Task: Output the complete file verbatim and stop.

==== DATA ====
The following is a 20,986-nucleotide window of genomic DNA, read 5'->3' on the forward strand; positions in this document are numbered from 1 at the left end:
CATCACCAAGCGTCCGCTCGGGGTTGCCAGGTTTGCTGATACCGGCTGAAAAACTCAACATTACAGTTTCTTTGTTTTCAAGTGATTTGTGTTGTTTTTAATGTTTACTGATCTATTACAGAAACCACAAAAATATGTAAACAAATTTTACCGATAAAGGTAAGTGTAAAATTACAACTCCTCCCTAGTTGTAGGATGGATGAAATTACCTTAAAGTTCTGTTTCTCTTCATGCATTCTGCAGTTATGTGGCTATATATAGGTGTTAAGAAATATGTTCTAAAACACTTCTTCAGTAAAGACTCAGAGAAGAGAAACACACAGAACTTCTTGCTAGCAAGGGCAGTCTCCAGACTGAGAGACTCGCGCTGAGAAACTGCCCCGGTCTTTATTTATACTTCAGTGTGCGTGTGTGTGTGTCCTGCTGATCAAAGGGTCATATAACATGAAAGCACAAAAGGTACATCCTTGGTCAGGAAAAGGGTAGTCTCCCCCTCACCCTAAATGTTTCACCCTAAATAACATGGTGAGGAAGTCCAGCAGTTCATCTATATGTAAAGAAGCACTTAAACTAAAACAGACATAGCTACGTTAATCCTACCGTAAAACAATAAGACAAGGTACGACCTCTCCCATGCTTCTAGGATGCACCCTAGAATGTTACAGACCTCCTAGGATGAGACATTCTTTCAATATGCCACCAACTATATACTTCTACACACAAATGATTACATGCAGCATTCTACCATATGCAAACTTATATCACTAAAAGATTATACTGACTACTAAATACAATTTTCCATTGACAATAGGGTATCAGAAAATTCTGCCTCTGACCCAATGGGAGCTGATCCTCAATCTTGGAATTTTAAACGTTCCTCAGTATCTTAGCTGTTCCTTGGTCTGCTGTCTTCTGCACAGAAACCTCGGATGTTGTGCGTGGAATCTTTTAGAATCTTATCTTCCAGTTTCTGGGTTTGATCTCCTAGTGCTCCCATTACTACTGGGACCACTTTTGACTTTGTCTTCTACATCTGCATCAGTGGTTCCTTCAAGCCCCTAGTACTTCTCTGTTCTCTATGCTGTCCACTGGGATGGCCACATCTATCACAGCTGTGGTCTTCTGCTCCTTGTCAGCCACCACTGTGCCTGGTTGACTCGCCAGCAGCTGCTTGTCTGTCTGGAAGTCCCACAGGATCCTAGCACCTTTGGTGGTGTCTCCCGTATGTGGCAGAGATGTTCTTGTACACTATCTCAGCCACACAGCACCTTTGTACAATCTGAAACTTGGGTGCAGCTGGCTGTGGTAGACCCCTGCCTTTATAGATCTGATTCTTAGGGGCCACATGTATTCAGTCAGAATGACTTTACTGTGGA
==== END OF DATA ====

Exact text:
The following is a 20,986-nucleotide window of genomic DNA, read 5'->3' on the forward strand; positions in this document are numbered from 1 at the left end:
CATCACCAAGCGTCCGCTCGGGGTTGCCAGGTTTGCTGATACCGGCTGAAAAACTCAACATTACAGTTTCTTTGTTTTCAAGTGATTTGTGTTGTTTTTAATGTTTACTGATCTATTACAGAAACCACAAAAATATGTAAACAAATTTTACCGATAAAGGTAAGTGTAAAATTACAACTCCTCCCTAGTTGTAGGATGGATGAAATTACCTTAAAGTTCTGTTTCTCTTCATGCATTCTGCAGTTATGTGGCTATATATAGGTGTTAAGAAATATGTTCTAAAACACTTCTTCAGTAAAGACTCAGAGAAGAGAAACACACAGAACTTCTTGCTAGCAAGGGCAGTCTCCAGACTGAGAGACTCGCGCTGAGAAACTGCCCCGGTCTTTATTTATACTTCAGTGTGCGTGTGTGTGTGTCCTGCTGATCAAAGGGTCATATAACATGAAAGCACAAAAGGTACATCCTTGGTCAGGAAAAGGGTAGTCTCCCCCTCACCCTAAATGTTTCACCCTAAATAACATGGTGAGGAAGTCCAGCAGTTCATCTATATGTAAAGAAGCACTTAAACTAAAACAGACATAGCTACGTTAATCCTACCGTAAAACAATAAGACAAGGTACGACCTCTCCCATGCTTCTAGGATGCACCCTAGAATGTTACAGACCTCCTAGGATGAGACATTCTTTCAATATGCCACCAACTATATACTTCTACACACAAATGATTACATGCAGCATTCTACCATATGCAAACTTATATCACTAAAAGATTATACTGACTACTAAATACAATTTTCCATTGACAATAGGGTATCAGAAAATTCTGCCTCTGACCCAATGGGAGCTGATCCTCAATCTTGGAATTTTAAACGTTCCTCAGTATCTTAGCTGTTCCTTGGTCTGCTGTCTTCTGCACAGAAACCTCGGATGTTGTGCGTGGAATCTTTTAGAATCTTATCTTCCAGTTTCTGGGTTTGATCTCCTAGTGCTCCCATTACTACTGGGACCACTTTTGACTTTGTCTTCTACATCTGCATCAGTGGTTCCTTCAAGCCCCTAGTACTTCTCTGTTCTCTATGCTGTCCACTGGGATGGCCACATCTATCACAGCTGTGGTCTTCTGCTCCTTGTCAGCCACCACTGTGCCTGGTTGACTCGCCAGCAGCTGCTTGTCTGTCTGGAAGTCCCACAGGATCCTAGCACCTTTGGTGGTGTCTCCCGTATGTGGCAGAGATGTTCTTGTACACTATCTCAGCCACACAGCACCTTTGTACAATCTGAAACTTGGGTGCAGCTGGCTGTGGTAGACCCCTGCCTTTATAGATCTGATTCTTAGGGGCCACATGTATTCAGTCAGAATGACTTTACTGTGGA